Monday, April 15, 2013
Fire Extinguishers - First Line DefenseYou’re walking through the corridor of the building you work in and come upon a trash can on fire. Since you work in this building almost every day you know exactly where the nearest fire extinguisher is located, right? You follow the P.A.S.S. procedure to properly operate the fire extinguisher and extinguish the fire. Do you know what the acronym P.A.S.S. means? If not consider signing up for a fire extinguisher training class on our web-site at cmu.edu/ehs.
This fire extinguisher functioned properly because it was inspected, tested and maintained per NFPA 10, The Standard for Portable Fire Extinguishers. Maintenance is required to include a thorough examination of the mechanical parts, extinguishing agents, and expelling means of each extinguisher.
All types of fire extinguishers should be inspected, tested and maintained annually. The extinguisher is checked to make sure it has proper pressure, the correct volume of extinguishing agent by weighing it, the extinguisher is within the required hydrostatic test date, and all internal and external parts are serviceable.
Often dry chemical and dry powder types of fire extinguishers are struck on the bottom with a rubber mallet. This is called “fluffing” the extinguishing agent to make certain it is free flowing. The extinguisher will then receive a new tamper seal secured around the safety pin and a yearly service tag installed.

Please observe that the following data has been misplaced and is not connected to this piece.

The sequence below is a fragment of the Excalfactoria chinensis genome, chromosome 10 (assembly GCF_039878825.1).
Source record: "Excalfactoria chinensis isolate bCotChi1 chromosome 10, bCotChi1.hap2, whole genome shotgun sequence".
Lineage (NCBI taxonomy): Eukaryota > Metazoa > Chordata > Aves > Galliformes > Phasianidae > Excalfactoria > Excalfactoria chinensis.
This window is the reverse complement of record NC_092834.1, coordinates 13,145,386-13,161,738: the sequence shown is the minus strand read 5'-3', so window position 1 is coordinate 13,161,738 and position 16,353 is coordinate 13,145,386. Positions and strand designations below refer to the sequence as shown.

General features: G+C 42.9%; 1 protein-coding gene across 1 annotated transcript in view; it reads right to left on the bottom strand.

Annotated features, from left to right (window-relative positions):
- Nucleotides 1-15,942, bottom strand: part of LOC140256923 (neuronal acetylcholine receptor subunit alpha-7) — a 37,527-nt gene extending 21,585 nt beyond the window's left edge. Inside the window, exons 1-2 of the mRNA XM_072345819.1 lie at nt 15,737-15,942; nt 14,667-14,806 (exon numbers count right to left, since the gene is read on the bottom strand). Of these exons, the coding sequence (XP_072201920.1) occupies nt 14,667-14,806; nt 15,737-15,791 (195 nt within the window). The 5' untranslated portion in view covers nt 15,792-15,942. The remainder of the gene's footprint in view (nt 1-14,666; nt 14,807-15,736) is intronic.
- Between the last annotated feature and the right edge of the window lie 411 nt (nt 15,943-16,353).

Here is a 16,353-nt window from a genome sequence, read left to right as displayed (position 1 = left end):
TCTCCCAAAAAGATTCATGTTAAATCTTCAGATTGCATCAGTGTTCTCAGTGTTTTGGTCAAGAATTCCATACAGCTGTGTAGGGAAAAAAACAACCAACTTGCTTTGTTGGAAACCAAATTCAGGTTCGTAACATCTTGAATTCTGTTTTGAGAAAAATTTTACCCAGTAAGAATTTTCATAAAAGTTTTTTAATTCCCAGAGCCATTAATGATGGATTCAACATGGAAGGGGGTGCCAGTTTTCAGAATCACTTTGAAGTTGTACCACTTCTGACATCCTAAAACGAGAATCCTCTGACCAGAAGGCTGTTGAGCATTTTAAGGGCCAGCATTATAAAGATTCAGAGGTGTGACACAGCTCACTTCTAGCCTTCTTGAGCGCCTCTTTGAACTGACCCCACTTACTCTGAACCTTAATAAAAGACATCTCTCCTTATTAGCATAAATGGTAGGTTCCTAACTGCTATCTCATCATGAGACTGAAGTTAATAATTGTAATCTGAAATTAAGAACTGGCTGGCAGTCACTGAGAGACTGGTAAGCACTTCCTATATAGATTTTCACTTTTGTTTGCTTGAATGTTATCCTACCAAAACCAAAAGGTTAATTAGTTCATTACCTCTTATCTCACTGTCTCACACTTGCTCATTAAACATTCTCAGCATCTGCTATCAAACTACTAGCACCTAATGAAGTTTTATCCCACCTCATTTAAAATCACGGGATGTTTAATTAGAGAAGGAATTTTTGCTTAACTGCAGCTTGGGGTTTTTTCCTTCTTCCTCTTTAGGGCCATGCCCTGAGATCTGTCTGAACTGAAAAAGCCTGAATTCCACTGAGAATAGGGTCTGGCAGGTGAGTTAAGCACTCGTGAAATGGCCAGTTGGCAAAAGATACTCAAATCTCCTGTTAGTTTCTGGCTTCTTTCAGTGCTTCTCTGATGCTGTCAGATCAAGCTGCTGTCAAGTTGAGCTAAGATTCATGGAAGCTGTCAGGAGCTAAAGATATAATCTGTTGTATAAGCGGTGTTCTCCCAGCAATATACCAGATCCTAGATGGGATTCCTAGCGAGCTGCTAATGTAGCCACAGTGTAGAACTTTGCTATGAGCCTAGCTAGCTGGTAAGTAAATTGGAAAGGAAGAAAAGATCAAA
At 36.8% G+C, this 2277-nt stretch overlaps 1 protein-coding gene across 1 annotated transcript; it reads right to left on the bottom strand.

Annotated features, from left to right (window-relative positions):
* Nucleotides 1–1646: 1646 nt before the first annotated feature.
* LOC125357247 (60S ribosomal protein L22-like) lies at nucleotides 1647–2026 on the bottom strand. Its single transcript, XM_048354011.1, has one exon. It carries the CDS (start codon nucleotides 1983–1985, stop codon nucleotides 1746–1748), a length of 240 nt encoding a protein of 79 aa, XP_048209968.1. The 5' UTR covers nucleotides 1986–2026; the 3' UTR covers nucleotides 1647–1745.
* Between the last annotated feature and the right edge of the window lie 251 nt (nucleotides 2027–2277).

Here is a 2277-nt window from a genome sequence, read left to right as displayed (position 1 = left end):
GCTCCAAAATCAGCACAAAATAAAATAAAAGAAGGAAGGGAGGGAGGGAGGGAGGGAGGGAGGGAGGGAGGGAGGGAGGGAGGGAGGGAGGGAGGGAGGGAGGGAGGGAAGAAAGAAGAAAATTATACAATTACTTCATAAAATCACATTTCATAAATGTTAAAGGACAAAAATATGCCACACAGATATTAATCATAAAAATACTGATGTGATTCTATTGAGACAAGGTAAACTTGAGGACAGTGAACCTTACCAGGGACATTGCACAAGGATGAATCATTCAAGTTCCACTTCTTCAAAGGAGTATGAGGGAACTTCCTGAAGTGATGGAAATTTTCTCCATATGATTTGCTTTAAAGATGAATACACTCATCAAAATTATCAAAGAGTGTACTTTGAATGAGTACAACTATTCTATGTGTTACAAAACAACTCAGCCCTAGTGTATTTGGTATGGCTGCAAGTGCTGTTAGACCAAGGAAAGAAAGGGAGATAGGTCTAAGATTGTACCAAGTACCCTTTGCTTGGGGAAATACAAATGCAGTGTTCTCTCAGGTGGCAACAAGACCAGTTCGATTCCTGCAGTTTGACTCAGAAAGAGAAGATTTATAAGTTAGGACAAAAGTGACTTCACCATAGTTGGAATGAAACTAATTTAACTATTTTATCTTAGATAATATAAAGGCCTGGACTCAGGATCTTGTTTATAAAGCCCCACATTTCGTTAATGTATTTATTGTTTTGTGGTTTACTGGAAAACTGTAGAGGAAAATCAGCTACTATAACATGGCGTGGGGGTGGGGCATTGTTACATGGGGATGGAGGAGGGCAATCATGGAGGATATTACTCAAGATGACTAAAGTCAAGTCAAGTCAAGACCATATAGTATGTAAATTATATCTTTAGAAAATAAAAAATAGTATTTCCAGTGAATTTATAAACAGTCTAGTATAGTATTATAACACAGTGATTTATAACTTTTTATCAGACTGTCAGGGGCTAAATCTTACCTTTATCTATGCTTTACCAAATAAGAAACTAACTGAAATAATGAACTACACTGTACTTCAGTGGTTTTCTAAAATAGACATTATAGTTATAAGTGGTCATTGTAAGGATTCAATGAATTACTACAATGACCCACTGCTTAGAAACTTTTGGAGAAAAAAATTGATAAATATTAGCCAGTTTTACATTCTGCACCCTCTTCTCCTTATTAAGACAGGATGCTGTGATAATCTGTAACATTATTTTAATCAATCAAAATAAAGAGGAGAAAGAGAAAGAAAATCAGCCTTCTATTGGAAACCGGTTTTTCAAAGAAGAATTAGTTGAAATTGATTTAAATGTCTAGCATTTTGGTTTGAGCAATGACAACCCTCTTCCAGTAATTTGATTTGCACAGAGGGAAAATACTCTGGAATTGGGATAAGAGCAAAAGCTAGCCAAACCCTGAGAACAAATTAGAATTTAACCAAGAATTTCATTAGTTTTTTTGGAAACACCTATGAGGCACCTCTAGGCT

OSHA requires hydrostatic testing in accordance to the schedule listed in 29CFR 1910.157. This occurs every 5 years for most fire extinguishers.
The fire extinguisher is emptied, depressurized and the valve is removed. The pressure vessel (extinguisher) is filled with water, placed inside a safety cage and pressurized to the specific test pressure for a specific time period. If no failures are detected the fire extinguisher passes. It is than emptied of water, dried thoroughly and re-charged and ready for service.
By: Richard Caruso, firstname.lastname@example.org, 412-268-9404